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Home » Publications » Elements of Geology » Chapter 31

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Elements of Geology

 

The Student's Series


 

Written by Sir Charles Lyell, Bart., F.R.S., (1871)

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Chapter XXXI

PLUTONIC ROCKS.


General Aspect of Plutonic Rocks. — Granite and its Varieties. — Decomposing into Spherical Masses. — Rude columnar Structure. — Graphic Granite. — Mutual Penetration of Crystals of Quartz and Feldspar. — Glass Cavities in Quartz of Granite. — Porphyritic, talcose, and syenitic Granite. — Schorlrock and Eurite. — Syenite. — Connection of the Granites and Syenites with the Volcanic Rocks. — Analogy in Composition of Trachyte and Granite. — Granite Veins in Glen Tilt, Cape of Good Hope, and Cornwall. — Metalliferous Veins in Strata near their Junction with Granite. — Quartz Veins. — Exposure of Plutonic Rocks at the surface due to Denudation.

The Plutonic rocks may be treated of next in order, as they are most nearly allied to the volcanic class already considered. I have described, in the first chapter, these Plutonic rocks as the unstratified division of the crystalline or hypogene formations, and have stated that they differ from the volcanic rocks, not only by their more crystalline texture, but also by the absence of tuffs and breccias, which are the products of eruptions at the earth’s surface, whether thrown up into the air or the sea. They differ also by the absence of pores or cellular cavities, to which the expansion of the entangled gases gives rise in ordinary lava, never being scoriaceous or amygdaloidal, and never forming a porphyry with an uncrystalline base, nor alternating with tuffs.

From these and other peculiarities it has been inferred that the granites have been formed at considerable depths in the earth, and have cooled and crystallised slowly under great pressure, where the contained gases could not expand. The volcanic rocks, on the contrary, although they also have risen up from below, have cooled from a melted state more rapidly upon or near the surface. From this hypothesis of the great depth at which the granites originated, has been derived the name of “Plutonic rocks.” The beginner will easily conceive that the influence of subterranean heat may extend downward from the crater of every active volcano to a great depth below, perhaps several miles or leagues, and the effects which are produced deep in the bowels of the earth may, or rather must, be distinct; so that volcanic and Plutonic rocks, each different in texture, and sometimes even in composition, may originate simultaneously, the one at the

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surface, the other far beneath it. The Plutonic formations also agree with the volcanic in having veins or ramifications proceeding from central masses into the adjoining rocks, and causing alterations in these last, which will be presently described. They also resemble trap in containing no organic remains; but they differ in being more uniform in texture, whole mountain masses of indefinite extent appearing to have originated under conditions precisely similar.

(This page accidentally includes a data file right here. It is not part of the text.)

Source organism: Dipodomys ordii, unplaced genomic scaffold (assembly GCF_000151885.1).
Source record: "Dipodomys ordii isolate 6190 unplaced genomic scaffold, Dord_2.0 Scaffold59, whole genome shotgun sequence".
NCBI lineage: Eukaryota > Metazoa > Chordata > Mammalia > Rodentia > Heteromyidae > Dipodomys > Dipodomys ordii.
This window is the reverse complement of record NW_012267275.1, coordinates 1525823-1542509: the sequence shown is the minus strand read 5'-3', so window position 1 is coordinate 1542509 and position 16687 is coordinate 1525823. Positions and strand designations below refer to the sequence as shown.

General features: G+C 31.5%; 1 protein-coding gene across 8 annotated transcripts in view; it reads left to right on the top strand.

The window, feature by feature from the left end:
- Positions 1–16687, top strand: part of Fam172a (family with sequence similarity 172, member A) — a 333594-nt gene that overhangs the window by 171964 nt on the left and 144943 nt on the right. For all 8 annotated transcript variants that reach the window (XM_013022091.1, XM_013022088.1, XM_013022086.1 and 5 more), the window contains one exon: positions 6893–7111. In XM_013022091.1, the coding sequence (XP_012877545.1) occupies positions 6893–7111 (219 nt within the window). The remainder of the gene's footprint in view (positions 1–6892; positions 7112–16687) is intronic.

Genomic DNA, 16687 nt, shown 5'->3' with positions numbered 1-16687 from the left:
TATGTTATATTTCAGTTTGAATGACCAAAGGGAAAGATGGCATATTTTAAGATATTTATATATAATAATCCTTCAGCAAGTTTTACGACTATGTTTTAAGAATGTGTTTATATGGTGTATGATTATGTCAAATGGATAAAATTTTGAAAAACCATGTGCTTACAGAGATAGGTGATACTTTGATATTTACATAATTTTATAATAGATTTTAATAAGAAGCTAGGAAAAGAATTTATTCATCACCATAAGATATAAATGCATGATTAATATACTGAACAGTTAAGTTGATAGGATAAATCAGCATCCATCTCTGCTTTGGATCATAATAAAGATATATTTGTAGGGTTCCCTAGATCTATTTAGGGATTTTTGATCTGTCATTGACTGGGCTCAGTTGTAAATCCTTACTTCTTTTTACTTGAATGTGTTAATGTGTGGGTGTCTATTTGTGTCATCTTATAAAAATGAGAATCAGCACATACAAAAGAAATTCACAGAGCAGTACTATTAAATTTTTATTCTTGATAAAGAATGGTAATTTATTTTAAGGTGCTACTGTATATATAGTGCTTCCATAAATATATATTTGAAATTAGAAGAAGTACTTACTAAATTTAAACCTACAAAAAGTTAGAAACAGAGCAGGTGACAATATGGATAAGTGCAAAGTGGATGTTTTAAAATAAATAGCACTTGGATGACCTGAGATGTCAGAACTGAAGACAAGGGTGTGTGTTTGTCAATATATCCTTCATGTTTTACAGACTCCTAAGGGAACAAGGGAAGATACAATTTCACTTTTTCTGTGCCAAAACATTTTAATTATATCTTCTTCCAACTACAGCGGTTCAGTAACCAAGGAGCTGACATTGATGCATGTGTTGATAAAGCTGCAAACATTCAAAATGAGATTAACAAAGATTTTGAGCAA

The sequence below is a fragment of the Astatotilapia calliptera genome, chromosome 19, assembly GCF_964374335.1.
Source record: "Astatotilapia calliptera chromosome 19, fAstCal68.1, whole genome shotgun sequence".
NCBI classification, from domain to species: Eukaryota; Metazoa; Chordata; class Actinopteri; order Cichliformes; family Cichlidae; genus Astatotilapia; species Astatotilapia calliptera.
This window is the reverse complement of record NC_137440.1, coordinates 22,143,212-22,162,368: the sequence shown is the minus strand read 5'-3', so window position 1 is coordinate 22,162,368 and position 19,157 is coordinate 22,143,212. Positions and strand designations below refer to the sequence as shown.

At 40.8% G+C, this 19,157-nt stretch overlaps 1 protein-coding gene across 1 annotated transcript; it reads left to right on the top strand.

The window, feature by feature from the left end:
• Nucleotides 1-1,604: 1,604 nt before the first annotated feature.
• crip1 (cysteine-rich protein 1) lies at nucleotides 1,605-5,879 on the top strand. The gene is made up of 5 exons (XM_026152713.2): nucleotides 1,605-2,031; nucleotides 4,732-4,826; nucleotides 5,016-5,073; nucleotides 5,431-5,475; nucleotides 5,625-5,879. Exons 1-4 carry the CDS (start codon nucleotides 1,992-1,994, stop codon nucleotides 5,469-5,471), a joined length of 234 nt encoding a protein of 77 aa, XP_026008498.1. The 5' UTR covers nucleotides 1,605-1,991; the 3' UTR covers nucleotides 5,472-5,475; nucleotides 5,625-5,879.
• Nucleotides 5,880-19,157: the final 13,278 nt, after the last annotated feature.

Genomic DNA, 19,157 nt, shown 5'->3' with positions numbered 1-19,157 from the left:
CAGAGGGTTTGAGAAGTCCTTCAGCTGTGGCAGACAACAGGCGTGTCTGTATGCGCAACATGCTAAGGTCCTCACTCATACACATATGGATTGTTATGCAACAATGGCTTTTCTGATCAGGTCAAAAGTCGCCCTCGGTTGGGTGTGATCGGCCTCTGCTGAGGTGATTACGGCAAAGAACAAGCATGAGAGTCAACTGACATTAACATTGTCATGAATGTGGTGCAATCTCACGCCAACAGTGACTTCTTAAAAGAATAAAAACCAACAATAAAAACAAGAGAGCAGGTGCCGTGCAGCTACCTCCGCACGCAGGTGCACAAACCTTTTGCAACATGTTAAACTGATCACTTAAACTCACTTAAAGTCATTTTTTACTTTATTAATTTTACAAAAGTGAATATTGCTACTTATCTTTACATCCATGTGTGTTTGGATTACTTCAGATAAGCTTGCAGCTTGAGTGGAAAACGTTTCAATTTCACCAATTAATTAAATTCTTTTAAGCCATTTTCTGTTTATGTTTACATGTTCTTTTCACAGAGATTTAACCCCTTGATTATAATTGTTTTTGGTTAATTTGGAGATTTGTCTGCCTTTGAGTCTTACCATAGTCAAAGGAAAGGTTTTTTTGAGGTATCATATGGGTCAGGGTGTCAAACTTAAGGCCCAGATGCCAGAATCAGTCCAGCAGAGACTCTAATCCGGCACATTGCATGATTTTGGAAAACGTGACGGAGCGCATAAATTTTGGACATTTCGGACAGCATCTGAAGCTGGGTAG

The two principal members of the Plutonic family of rocks are Granite and Syenite, each of which, with their varieties, bear very much the same relation to each other as the trachytes bear to the basalts. Granite is a compound of feldspar, quartz, and mica, the feldspars being rich in silica, which forms from 60 to 70 per cent of the whole aggregate. In Syenite quartz is rare or wanting, hornblende taking the place of mica, and the proportion of silica not exceeding 50 to 60 per cent.

Fig. 605: Mass of granite near the Sharp Tor, Cornwall.

Granite and its Varieties.—Granite often preserves a very uniform character throughout a wide range of territory, forming hills of a peculiar rounded form, usually clad with a scanty vegetation. The surface of the rock is for the most part in a crumbling state, and the hills are often surmounted by piles of stones like the remains of a stratified mass, as in Figure 605, and sometimes like heaps of boulders, for which they have been mistaken. The exterior of these stones, originally quadrangular, acquires a rounded form by the action of air and water, for the edges and angles waste away more rapidly than the sides. A similar spherical structure has already been described as characteristic of basalt and other volcanic formations, and it must be referred to analogous causes, as yet but imperfectly understood. Although it is the general peculiarity of granite to assume no definite shapes, it is nevertheless occasionally subdivided by fissures, so as to assume a cuboidal, and even a columnar, structure. Examples of these appearances may be seen near the Land’s End, in Cornwall. (See Fig. 606.)

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Fig. 606: Granite having a cuboidal and rude columnar structure, Land's End, Cornwall.

Feldspar, quartz, and mica are usually considered as the minerals essential to granite, the feldspar being most abundant in quantity, and the proportion of quartz exceeding that of mica. These minerals are united in what is termed a confused crystallisation; that is to say, there is no regular arrangement of the crystals in granite, as in gneiss (see Fig. 622), except in the variety termed graphic granite, which occurs mostly in granitic veins. This variety is a compound of feldspar and quartz, so arranged as to produce an imperfect laminar structure. The crystals of feldspar appear to have been first formed, leaving between them the space now occupied by the darker-coloured quartz. This mineral, when a section is made at right angles to the alternate plates of feldspar and quartz, presents broken lines, which have been compared to Hebrew characters. (See Fig. 608.) The variety of granite called by the French Pegmatite, which is a mixture of quartz and common feldspar, usually with some small admixture of white silvery mica, often passes into graphic granite.